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Physics question momentum, energy, strength of steel, PSI etc

  1. Dec 29, 2013 #1
    1.) If a car is in a frontal crash test, and goes hurling into a steel wall for instance, what unit of measure is used to define the strength of the steel wall? For instance, is the resistance strength of the steel measured in tensile strength, yield strength or something else?

    2.) Another example... if the car is traveling and its energy is measured in foot pounds [lbf / ft^2] or even in joules....and it smashes into the steel wall......how would the walls resistance to the cars impact be measured?

    3.) Lets say, this steel is measured perhaps in yield strength (ksi or thousands of pounds per square inch) is the force per square inch where deformation exists in the steel.

    How it this to be understood? Lets assume that an imaginary vehicle is so heavy/dense that it is capable of smashing through the steel impact wall. The vehicle is 10 feet wide and 5 feet high. How is the size and weight of the vehicle divided up against all those square inches of steel to allow a hole to form?

    I guess what I'm trying to understand is if the strength of the steel is measured according to thousands of pounds per square inch, is that "single unit's" strength multiplied by the total area that the imaginary vehicle impacts it and smashes a hole in the steel?

    What formula would be used to compute this?
    This sprung from my kids homework (not a homework question in and of itself) and we're just trying to understand how this works in theory.

    Hope this makes sense. Thanks.
     
  2. jcsd
  3. Dec 29, 2013 #2
    With metals its not about resistance its about ductility. The ductility of a metal is how easy it is for the atoms to move, metals are ductile because they have delocalised electrons.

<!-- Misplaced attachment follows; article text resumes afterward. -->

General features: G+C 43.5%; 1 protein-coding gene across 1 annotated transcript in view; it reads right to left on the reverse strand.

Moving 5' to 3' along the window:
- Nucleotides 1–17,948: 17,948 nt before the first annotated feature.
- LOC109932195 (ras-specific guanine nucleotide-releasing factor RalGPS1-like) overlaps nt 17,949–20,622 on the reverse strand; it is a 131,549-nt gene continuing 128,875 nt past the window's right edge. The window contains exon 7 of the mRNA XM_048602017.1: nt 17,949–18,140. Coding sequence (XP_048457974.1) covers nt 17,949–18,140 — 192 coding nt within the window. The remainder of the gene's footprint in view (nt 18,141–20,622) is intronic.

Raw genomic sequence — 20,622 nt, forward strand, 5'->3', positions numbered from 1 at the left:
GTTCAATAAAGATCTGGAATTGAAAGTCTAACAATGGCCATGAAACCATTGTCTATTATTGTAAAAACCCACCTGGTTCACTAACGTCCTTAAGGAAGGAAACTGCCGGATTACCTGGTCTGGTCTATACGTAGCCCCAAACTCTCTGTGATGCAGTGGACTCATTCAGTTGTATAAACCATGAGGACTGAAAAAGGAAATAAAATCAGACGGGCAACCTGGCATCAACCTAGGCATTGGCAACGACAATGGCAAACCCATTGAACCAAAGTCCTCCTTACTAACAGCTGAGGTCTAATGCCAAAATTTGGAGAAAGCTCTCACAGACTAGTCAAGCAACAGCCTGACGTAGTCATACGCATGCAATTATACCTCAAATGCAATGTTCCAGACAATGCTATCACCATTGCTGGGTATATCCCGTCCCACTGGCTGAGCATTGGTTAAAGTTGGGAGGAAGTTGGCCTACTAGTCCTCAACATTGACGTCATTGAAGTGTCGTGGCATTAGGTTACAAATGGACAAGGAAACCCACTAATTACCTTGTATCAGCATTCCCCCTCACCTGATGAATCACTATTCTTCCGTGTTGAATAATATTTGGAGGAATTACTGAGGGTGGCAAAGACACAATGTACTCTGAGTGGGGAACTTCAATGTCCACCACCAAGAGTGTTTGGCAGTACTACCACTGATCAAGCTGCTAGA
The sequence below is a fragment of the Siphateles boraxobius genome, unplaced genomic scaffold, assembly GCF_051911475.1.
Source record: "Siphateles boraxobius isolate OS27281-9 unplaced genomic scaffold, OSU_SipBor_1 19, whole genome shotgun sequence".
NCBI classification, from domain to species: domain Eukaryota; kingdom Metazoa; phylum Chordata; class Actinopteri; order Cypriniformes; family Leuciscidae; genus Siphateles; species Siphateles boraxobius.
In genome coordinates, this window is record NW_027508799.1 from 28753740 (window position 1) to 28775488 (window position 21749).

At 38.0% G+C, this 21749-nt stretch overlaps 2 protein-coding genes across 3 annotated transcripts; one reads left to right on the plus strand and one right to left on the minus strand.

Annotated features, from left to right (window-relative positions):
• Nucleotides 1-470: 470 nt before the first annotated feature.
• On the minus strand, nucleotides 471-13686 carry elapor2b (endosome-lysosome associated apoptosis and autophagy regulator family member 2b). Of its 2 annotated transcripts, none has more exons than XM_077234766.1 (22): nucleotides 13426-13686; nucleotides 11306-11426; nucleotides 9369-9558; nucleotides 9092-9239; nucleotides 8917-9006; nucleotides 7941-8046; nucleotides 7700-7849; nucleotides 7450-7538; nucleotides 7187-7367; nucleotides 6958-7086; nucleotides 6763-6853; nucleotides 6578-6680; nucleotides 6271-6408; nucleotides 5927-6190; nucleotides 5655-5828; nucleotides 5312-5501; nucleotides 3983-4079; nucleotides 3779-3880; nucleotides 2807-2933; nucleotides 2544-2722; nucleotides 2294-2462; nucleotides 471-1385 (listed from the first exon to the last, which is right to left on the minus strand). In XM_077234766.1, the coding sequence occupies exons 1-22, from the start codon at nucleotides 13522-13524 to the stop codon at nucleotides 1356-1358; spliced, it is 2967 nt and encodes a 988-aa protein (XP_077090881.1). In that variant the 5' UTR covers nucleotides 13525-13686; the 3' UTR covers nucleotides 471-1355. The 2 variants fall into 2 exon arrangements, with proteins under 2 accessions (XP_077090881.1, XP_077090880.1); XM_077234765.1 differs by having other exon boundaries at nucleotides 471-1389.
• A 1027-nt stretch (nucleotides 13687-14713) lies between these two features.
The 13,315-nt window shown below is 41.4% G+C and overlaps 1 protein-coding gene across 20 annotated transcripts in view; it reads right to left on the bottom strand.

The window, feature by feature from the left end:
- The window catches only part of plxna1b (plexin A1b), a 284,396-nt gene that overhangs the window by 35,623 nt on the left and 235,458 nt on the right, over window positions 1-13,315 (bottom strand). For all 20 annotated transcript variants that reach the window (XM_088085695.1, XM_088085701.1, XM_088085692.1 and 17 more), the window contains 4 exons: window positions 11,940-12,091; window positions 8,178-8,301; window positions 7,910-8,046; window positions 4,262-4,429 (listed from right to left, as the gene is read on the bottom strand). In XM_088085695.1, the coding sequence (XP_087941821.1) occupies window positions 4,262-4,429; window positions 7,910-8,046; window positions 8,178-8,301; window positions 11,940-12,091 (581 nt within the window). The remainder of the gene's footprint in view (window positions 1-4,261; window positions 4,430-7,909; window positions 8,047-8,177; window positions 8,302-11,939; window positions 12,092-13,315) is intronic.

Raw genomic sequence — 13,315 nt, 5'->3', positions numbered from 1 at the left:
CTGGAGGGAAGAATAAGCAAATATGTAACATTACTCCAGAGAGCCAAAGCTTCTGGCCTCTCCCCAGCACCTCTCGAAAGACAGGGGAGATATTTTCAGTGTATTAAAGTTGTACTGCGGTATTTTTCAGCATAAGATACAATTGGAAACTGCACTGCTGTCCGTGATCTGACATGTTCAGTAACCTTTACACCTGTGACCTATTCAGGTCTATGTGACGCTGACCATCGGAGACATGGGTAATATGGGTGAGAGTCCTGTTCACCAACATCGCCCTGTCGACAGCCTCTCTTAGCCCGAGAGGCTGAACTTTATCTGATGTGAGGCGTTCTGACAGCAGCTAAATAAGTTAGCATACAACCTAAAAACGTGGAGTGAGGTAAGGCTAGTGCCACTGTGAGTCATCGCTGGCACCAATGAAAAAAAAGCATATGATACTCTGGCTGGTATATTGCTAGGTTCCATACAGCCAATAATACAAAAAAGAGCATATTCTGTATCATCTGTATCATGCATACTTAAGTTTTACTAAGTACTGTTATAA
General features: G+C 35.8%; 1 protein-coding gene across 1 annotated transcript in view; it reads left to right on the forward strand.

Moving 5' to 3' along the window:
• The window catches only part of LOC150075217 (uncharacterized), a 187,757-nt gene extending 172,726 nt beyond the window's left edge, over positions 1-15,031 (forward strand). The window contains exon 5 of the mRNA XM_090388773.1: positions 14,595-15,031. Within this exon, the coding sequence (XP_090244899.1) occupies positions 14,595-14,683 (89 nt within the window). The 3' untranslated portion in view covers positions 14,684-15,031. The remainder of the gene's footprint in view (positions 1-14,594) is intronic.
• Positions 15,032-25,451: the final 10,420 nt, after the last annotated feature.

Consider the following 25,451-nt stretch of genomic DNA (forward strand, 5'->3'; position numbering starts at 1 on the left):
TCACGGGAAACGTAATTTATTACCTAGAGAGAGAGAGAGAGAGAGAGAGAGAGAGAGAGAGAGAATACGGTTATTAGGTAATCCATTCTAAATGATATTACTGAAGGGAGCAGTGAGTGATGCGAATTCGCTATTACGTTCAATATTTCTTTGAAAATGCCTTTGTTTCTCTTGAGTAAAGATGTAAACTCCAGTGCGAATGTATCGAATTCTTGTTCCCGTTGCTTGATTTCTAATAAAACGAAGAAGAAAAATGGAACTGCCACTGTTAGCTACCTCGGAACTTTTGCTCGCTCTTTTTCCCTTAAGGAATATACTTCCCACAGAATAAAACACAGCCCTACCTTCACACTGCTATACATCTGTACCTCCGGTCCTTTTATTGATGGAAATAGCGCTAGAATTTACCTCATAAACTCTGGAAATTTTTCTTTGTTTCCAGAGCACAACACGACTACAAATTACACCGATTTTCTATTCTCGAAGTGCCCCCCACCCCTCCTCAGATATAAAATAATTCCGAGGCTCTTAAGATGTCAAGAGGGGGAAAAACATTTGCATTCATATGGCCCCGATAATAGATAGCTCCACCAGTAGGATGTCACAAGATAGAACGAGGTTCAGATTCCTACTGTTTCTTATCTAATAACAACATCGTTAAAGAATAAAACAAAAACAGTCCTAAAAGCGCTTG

4. Dec 29, 2013 #3

    AlephZero

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    If the objective is to stop the vehicle, then you have to make all of its kinetic energy do some work, that is not reversible. (As an example of a reversible device, suppose the "wall" was actually a thick steel plate mounted on a huge spring. The kinetic energy of the car would compress the spring and the car would stop, but the spring would then extend again and throw the car off in the opposite direction)

    The easiest way to do this is to deform the wall and the car plastically (just like bending a metal paperclip so it doesn't spring back to its original shape). To get plastic deformation, you have to exceed the yield stress of the material. But if you exceed it by too much, you will break the material, or punch a hole through it. So the questions you have to answer to design the wall are first how much volume of material you need to deform plastically to take up all the energy, and then where to put that material so it actually does absorb the energy without breaking.

    A lot of the energy will be is absorbed in plastic deformation of the car, as well as the wall. The front of a car is designed to "crush" and absorb energy, but without transmitting enough force to crush the passenger cabin (and the passengers.)
     
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